When Arzu Gahramanov's father-in-law died, his family not only ended up in grieving over a lost one but also ended up in debt over the lavish expenses of the mourning ceremony.
Mourning ceremonies have become increasingly extravagant in mainly Muslim Azerbaijan in recent years. Meals are often laid on for hundreds of friends, relatives and neighbours, served by waiters in large tents which are set up by the roadside for several days.
AdvertisementSpecialist companies now offer to provide tents, waiters and cooks -- an indication that the mourning process has also become a lucrative business opportunity.
Gahramanov, a butcher in the capital Baku, said that he spent around 3,500 Azerbaijani manats (4,300 dollars/3,300 euros) on the ceremony and the funeral itself.
"Of course the funeral arrangements cost a lot. But there is no other way out," he explained.
"If your loved one dies -- and of course this is an unexpected moment -- you will not bargain over prices and you will just pay what is requested. If there isn't enough money, you are forced to borrow."
The economy in ex-Soviet Azerbaijan has been growing rapidly over the past decade due to the country's huge oil and gas revenues, and conspicuous displays of wealth are not unusual in prosperous Baku.
But rural areas are much poorer; the average annual income per capita nationwide is just over 2,500 manats (3,100 dollars/2,370 euros), and lawmakers have become increasingly concerned about the number of people running up large debts to pay for funerals.
"Mourning ceremonies are often held with excessive wastefulness, and it's difficult sometimes to distinguish a funeral from a wedding party," said the chairman of the parliamentary committee for social policy, Hadi Recebli.
"The only difference is that alcoholic beverages are not served at funerals."
There were serious discussions among lawmakers in recent months about introducing new legislation to establish limits on funeral expenditures, Recebli said.
In Azerbaijan's remote Nakhchivan region, official rules dictate that no meals can be provided to guests, only tea and fruit, but enforcing similar restrictions across the entire country was judged to be impracticable.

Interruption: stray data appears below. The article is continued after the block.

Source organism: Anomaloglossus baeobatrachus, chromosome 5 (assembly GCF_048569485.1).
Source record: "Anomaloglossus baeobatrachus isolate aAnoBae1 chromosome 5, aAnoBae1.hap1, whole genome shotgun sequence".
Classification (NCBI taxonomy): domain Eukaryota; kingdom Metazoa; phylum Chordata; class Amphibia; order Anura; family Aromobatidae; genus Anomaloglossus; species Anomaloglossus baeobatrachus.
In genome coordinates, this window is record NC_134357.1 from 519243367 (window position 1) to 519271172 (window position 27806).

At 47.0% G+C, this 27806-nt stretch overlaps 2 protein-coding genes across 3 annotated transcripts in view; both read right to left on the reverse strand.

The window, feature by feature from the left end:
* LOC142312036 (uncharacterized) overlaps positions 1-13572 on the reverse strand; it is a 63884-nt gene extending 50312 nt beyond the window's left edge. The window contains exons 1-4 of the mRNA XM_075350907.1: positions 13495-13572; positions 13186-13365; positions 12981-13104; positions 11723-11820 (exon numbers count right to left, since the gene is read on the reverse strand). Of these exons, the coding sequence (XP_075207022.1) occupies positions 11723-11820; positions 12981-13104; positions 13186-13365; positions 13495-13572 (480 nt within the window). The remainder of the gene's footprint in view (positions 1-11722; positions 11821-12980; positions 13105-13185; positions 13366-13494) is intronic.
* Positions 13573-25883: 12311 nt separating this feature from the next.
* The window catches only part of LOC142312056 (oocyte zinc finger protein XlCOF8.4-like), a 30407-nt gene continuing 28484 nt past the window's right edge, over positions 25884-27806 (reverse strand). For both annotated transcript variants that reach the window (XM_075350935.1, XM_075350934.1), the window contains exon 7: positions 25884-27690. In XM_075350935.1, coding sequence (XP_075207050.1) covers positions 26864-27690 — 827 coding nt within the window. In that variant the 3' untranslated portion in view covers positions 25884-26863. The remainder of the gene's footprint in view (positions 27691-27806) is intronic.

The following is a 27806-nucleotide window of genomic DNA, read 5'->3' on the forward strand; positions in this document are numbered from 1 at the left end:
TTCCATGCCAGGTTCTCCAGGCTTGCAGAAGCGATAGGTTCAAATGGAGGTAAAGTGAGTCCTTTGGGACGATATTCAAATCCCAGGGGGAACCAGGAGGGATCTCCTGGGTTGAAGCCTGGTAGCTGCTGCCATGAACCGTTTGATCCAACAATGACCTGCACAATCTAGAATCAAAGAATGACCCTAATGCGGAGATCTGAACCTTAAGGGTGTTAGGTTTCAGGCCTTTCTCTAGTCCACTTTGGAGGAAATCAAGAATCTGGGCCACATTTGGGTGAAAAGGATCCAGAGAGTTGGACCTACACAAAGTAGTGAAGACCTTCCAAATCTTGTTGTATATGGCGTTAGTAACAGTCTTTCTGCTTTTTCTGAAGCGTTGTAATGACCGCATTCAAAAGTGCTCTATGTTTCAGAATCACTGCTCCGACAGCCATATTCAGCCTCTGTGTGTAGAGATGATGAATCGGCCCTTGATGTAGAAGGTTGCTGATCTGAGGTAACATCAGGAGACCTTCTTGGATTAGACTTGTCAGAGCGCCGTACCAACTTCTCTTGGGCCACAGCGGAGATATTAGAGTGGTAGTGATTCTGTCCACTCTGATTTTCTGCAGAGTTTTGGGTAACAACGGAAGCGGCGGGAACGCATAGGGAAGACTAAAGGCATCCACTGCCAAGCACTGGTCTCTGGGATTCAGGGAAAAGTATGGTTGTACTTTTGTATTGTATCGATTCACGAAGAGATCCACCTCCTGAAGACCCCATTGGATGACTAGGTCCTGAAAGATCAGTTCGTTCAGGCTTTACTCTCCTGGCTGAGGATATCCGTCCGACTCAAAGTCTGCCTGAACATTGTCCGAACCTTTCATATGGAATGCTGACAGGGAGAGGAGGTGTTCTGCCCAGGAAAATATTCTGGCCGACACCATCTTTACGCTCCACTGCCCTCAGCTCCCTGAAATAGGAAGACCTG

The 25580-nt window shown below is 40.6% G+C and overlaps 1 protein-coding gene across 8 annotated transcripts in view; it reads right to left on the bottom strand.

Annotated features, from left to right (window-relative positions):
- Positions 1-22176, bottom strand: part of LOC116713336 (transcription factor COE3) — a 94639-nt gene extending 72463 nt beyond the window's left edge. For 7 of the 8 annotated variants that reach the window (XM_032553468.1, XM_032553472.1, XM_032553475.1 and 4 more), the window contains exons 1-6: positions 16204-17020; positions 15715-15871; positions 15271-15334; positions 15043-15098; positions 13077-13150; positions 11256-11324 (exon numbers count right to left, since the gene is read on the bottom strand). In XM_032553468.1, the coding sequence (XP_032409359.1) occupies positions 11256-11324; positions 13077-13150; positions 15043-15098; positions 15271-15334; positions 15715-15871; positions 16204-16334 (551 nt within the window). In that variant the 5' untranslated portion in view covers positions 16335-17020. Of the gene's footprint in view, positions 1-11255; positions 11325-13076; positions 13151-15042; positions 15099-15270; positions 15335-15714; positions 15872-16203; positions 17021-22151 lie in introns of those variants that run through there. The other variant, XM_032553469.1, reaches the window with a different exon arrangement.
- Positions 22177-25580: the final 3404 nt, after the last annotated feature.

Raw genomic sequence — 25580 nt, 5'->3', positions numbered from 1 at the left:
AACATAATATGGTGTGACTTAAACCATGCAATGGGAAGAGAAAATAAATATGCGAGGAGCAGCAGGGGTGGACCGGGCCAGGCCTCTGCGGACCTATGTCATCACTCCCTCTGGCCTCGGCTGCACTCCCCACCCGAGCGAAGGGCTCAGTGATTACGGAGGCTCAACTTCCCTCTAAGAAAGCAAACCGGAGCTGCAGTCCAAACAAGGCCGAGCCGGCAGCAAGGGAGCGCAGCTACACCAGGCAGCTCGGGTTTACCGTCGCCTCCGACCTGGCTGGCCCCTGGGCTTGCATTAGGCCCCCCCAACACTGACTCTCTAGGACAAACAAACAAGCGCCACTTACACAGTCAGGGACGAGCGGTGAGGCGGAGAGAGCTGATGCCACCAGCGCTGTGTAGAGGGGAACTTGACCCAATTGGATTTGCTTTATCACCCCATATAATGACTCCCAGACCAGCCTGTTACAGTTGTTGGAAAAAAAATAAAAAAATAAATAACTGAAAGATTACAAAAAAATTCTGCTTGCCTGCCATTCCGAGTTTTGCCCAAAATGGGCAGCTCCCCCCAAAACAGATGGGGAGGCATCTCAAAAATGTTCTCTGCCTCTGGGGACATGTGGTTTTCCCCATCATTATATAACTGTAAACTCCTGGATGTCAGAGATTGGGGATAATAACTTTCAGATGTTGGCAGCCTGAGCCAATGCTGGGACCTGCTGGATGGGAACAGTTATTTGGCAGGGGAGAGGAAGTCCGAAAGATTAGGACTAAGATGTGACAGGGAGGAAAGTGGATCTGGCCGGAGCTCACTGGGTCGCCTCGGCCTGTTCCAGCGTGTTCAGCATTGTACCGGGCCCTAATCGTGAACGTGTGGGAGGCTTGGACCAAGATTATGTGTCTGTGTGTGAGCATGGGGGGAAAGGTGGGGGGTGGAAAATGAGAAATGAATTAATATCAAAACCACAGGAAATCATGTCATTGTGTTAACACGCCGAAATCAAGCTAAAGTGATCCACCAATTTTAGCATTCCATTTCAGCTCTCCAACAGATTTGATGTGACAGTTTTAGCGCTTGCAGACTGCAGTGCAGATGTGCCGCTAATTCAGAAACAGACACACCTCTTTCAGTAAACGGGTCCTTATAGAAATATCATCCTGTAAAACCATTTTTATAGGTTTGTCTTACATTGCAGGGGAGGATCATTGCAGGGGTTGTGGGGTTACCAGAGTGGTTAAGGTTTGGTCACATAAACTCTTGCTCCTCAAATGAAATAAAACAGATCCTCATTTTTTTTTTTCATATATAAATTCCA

"We can't force citizens to invite a limited number of guests. We can't specify what kind of food must be offered to mourners," Recebli said.
Religious leaders are also worried about the impact of the cost of lavish mourning ceremonies on poorer Azerbaijanis.
"Guests supposedly come to a mourning ceremony to help the deceased's relatives, but it turns out to be quite the opposite in practice," said Surhay Mamedzade, a junior cleric at the Juma mosque in Baku.
"Relatives face problems because of the numbers of guests. Sometimes people only manage to pay off debts a year after the funeral," he added.
Some people feel that they have to go into debt to show they can live up to the standards set by their neighbours or friends, believes sociologist Rufat Guliyev, the President of the Azerbaijani Sociological Association.
"Lavish funerals are not a sign of respect towards the deceased -- people actually just want to demonstrate to others that they have a certain status," Guliyev said.
"If someone whose relative has died puts five different dishes on the funeral meal table, his neighbour thinks he should put six dishes on the table."
Expensive mourning ceremonies are not examples of religious piety either, the sociologist argued.
"According to tradition, there should only be one mullah at a funeral. Now relatives invite two or three mullahs, and a serious occasion is turned into a show," he said.
At the Juma mosque, Mamedzade said that spiritual leaders had already found a simple solution to the problem: just make funeral ceremonies more modest.
Appealing for a return to more traditional values, the cleric quoted the Muslim holy book: "The Koran says: 'Eat, drink, but do not do it wastefully.'"
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